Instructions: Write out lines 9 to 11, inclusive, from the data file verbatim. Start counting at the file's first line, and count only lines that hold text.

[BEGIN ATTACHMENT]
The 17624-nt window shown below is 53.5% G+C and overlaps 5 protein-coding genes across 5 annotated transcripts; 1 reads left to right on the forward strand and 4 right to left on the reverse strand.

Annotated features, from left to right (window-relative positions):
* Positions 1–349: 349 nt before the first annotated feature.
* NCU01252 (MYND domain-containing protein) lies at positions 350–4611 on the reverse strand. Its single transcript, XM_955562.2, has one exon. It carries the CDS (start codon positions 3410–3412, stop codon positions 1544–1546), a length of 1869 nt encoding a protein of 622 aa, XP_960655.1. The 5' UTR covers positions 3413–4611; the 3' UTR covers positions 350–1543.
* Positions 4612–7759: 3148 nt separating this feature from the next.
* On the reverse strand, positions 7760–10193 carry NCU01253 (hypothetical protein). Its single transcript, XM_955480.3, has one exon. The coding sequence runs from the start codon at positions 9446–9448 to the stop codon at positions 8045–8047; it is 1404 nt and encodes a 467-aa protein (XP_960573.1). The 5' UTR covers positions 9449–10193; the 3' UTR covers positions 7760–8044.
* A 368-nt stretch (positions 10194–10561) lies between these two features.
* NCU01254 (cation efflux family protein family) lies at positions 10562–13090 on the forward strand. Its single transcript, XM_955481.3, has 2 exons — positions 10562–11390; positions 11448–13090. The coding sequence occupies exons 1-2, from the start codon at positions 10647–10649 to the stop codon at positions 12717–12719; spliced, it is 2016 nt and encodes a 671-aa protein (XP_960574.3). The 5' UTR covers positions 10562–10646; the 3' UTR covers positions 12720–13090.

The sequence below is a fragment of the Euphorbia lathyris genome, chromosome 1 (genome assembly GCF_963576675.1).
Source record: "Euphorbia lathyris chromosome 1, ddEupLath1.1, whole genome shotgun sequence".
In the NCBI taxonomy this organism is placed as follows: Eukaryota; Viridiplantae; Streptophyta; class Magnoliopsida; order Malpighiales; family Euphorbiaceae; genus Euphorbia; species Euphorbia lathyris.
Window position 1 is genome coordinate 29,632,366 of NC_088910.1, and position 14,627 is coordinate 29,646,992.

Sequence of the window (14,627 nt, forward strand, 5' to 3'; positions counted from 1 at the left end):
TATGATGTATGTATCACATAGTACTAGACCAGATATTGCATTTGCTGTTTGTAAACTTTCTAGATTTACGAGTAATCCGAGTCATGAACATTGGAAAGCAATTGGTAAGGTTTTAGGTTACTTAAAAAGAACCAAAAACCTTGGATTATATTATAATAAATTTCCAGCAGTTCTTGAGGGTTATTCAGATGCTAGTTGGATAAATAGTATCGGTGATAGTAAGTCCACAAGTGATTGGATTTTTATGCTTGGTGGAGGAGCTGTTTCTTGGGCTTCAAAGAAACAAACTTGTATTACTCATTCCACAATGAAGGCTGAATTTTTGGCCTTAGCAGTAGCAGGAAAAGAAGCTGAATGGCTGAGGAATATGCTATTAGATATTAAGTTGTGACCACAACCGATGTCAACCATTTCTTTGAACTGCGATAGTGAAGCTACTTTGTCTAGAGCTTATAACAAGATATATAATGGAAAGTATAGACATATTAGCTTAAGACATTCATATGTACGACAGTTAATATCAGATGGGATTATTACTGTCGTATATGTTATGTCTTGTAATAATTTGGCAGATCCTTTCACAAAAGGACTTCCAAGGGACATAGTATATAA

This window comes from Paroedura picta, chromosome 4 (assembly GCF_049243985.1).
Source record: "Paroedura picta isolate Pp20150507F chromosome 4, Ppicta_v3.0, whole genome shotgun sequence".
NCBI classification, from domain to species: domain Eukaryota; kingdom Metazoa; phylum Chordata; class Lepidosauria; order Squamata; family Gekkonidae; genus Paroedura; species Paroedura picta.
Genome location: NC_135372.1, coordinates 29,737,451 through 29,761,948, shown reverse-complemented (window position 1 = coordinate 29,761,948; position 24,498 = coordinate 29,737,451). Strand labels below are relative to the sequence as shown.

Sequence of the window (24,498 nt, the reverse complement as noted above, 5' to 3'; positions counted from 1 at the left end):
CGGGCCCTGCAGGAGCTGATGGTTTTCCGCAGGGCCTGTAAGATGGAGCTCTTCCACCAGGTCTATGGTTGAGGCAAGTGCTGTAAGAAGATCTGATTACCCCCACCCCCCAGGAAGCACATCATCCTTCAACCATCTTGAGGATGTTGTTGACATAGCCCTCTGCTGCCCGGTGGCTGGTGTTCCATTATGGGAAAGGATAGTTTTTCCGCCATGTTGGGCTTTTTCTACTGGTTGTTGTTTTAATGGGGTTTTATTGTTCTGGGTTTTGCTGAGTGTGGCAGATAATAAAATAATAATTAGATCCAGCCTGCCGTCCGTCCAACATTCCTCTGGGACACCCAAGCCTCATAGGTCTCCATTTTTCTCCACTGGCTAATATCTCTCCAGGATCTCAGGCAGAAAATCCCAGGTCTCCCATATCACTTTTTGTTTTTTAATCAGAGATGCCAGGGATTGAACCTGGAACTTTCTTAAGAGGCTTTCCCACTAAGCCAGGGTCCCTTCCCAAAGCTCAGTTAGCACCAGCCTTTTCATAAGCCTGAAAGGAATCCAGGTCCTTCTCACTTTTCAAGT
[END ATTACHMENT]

The sequence below is a fragment of the Euphorbia lathyris genome, chromosome 1 (genome assembly GCF_963576675.1).
Source record: "Euphorbia lathyris chromosome 1, ddEupLath1.1, whole genome shotgun sequence".
In the NCBI taxonomy this organism is placed as follows: Eukaryota; Viridiplantae; Streptophyta; class Magnoliopsida; order Malpighiales; family Euphorbiaceae; genus Euphorbia; species Euphorbia lathyris.